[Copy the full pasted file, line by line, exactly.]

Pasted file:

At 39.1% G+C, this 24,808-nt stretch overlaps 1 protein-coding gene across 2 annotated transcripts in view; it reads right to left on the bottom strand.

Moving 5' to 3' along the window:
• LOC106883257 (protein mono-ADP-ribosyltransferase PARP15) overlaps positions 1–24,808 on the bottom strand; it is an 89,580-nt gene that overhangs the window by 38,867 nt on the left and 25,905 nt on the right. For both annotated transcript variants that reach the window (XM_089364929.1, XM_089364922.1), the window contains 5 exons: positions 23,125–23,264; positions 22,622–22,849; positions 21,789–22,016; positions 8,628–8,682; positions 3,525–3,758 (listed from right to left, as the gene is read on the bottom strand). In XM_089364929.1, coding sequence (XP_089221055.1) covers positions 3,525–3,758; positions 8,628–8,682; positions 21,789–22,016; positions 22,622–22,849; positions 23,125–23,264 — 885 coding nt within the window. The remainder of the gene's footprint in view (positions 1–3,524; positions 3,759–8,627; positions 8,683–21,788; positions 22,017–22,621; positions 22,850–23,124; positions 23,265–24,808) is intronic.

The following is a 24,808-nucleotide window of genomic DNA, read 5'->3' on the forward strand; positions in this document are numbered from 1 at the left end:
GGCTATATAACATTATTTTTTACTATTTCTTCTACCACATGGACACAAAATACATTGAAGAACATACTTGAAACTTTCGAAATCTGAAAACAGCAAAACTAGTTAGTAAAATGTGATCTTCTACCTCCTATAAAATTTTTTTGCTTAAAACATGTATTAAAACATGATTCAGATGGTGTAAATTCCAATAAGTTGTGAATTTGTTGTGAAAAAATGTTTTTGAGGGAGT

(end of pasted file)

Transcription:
At 39.1% G+C, this 24,808-nt stretch overlaps 1 protein-coding gene across 2 annotated transcripts in view; it reads right to left on the bottom strand.

Moving 5' to 3' along the window:
• LOC106883257 (protein mono-ADP-ribosyltransferase PARP15) overlaps positions 1–24,808 on the bottom strand; it is an 89,580-nt gene that overhangs the window by 38,867 nt on the left and 25,905 nt on the right. For both annotated transcript variants that reach the window (XM_089364929.1, XM_089364922.1), the window contains 5 exons: positions 23,125–23,264; positions 22,622–22,849; positions 21,789–22,016; positions 8,628–8,682; positions 3,525–3,758 (listed from right to left, as the gene is read on the bottom strand). In XM_089364929.1, coding sequence (XP_089221055.1) covers positions 3,525–3,758; positions 8,628–8,682; positions 21,789–22,016; positions 22,622–22,849; positions 23,125–23,264 — 885 coding nt within the window. The remainder of the gene's footprint in view (positions 1–3,524; positions 3,759–8,627; positions 8,683–21,788; positions 22,017–22,621; positions 22,850–23,124; positions 23,265–24,808) is intronic.

The following is a 24,808-nucleotide window of genomic DNA, read 5'->3' on the forward strand; positions in this document are numbered from 1 at the left end:
GGCTATATAACATTATTTTTTACTATTTCTTCTACCACATGGACACAAAATACATTGAAGAACATACTTGAAACTTTCGAAATCTGAAAACAGCAAAACTAGTTAGTAAAATGTGATCTTCTACCTCCTATAAAATTTTTTTGCTTAAAACATGTATTAAAACATGATTCAGATGGTGTAAATTCCAATAAGTTGTGAATTTGTTGTGAAAAAATGTTTTTGAGGGAGT